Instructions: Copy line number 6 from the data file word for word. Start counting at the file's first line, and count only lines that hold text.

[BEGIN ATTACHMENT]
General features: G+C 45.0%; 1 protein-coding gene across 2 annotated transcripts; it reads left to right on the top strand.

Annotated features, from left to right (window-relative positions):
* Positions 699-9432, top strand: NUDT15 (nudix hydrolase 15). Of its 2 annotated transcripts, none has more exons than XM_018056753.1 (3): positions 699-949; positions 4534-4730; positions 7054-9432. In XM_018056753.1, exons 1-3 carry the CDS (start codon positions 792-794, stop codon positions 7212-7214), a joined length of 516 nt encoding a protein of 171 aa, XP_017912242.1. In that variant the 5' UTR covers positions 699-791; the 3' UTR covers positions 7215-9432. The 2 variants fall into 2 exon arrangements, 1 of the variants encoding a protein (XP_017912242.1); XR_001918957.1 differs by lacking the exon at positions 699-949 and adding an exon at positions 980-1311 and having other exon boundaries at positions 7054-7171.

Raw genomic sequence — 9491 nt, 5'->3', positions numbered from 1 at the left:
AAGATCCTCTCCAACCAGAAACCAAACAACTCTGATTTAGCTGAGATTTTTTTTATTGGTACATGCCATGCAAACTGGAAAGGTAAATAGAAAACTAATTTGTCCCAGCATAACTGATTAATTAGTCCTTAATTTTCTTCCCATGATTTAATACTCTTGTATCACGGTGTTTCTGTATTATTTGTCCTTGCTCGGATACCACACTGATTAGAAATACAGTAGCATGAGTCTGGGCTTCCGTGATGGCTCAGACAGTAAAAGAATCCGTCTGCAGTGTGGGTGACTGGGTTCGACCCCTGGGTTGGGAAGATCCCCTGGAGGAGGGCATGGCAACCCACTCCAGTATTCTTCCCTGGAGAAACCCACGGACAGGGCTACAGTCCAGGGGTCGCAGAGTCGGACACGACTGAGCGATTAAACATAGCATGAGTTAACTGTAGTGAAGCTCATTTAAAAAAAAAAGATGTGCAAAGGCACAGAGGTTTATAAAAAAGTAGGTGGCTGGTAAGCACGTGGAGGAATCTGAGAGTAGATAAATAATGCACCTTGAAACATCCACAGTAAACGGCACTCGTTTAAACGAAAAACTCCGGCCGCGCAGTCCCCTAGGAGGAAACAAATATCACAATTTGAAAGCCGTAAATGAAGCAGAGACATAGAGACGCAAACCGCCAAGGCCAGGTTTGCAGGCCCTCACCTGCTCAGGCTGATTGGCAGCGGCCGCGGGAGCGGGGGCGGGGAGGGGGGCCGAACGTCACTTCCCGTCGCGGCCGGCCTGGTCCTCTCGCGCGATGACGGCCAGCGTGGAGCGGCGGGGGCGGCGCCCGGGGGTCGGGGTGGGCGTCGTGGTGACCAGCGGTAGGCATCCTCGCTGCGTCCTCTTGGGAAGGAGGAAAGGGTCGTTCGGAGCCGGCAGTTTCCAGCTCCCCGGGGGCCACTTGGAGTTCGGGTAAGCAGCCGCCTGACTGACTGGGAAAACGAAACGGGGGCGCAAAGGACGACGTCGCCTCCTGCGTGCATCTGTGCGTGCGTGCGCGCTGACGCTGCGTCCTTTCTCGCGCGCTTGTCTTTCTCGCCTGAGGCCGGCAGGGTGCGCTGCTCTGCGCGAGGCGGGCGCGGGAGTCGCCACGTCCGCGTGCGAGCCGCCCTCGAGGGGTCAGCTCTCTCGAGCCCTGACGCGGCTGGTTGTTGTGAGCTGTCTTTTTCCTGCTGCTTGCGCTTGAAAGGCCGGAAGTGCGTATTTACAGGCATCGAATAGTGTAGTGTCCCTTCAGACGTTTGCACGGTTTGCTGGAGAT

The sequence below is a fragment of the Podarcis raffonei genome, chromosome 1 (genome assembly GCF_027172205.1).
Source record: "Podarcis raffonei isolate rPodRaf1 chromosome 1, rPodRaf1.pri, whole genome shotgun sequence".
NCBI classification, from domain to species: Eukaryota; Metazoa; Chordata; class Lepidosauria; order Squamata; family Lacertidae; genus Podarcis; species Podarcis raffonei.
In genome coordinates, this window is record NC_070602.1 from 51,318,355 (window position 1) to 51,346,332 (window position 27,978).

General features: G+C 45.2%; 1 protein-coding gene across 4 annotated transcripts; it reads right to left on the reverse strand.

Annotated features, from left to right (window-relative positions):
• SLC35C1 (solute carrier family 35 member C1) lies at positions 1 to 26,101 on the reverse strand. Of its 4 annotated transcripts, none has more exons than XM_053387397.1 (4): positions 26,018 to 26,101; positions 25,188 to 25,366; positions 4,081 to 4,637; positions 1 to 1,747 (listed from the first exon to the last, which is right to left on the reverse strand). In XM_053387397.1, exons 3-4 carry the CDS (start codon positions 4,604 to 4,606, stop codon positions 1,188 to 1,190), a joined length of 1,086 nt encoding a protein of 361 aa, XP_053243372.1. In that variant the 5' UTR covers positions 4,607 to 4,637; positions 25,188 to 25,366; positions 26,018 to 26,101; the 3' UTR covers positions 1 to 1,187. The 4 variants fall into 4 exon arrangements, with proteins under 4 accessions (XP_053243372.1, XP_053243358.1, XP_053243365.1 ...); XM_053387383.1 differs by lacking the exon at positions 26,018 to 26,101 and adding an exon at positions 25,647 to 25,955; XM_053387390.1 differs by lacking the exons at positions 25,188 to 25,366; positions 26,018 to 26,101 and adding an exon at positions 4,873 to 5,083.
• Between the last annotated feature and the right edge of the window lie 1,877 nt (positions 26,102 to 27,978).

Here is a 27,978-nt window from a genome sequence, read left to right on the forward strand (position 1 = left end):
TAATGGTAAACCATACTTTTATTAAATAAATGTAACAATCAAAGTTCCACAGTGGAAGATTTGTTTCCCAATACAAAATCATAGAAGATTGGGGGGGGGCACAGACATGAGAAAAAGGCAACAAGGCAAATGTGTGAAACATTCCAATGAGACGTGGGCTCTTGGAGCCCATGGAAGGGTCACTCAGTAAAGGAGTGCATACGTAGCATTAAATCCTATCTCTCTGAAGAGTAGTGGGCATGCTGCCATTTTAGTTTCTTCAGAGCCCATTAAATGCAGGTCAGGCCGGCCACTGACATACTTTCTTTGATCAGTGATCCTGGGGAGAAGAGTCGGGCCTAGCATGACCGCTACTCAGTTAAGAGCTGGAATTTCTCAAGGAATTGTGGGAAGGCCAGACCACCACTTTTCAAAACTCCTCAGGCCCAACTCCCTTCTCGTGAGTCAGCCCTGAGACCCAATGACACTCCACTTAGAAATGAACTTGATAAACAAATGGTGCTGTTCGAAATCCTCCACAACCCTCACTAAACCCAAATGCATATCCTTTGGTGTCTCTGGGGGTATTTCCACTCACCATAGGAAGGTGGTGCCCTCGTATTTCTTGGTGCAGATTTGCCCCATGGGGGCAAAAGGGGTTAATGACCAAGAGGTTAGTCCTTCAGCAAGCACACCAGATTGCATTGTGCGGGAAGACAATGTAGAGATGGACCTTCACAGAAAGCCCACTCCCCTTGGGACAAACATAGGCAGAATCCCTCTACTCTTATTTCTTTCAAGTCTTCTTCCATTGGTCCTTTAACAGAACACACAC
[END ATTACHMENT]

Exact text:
The sequence below is a fragment of the Podarcis raffonei genome, chromosome 1 (genome assembly GCF_027172205.1).